I’ve been thinking a lot about team work lately. When I was a child they wouldn’t let me play sports owing to my blindness. This made sense when the only games for kids were baseball and basketball. But somehow the physical education instructors believed it would be good for me to sit on the sidelines and so I’d daydream to the sounds of sneakers on wood floors or the vaguely pastoral whispers of baseball. I did a lot of daydreaming. It was easy because no one talked to me. Talking was reserved for those who were in the game and I was for all intents and purposes in Valhalla. The truth is I never had a team experience, never had camaraderie, reliance, the sense that somehow someone had my back. Never had someone who made me better because he or she was there. This quality of unsporting isolation in childhood was the most painful thing about being blind. When I recollect the isolation and enforced solitudes of boyhood I see how my first guide dog not only gave me confidence in traffic–she also gave me the first sense of being on a team. We might only have been a team of two, but we were a powerful and mobile team and yes, we had each other’s backs. Corky dog brought me this spirited physical and emotional bond that had always been missing from my life. Dogs are teamsters through and through.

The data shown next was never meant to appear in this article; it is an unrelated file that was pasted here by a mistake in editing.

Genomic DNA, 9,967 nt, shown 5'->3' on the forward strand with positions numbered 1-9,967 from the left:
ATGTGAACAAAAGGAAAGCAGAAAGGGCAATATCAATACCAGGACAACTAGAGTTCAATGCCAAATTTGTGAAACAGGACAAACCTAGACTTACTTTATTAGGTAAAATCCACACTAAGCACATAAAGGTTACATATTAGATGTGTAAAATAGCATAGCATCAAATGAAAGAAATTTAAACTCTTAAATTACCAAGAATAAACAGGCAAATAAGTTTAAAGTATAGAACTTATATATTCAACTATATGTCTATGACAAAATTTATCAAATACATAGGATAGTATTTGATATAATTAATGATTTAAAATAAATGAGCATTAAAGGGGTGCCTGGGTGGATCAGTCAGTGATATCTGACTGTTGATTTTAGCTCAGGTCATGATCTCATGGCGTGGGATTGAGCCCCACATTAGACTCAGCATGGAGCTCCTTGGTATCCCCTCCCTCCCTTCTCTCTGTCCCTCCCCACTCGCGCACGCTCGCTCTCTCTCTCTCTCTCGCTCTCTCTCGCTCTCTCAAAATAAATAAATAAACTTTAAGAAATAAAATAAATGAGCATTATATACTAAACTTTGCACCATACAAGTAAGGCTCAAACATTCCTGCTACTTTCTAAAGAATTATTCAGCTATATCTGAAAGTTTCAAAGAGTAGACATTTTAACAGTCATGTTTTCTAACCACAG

Everyone knows that in a team sport you can’t win without others. I saw this for the first time when Corky and I were crossing Columbus Circle in Manhattan. From a traffic standpoint the area is a nightmare. It’s a lethal circus of combined avenues and cross streets, the traffic moving so fast it makes a zithing sound. We plunged together into the maelstrom with her good judgment and my faith in her. I once tried to describe the moment when we left the sidewalk’s safety there on the upper westside of Manhattan as embracing the emptiness between stars. Now that’s teamwork. “Who is your team mate?” “Blaise Pascal.”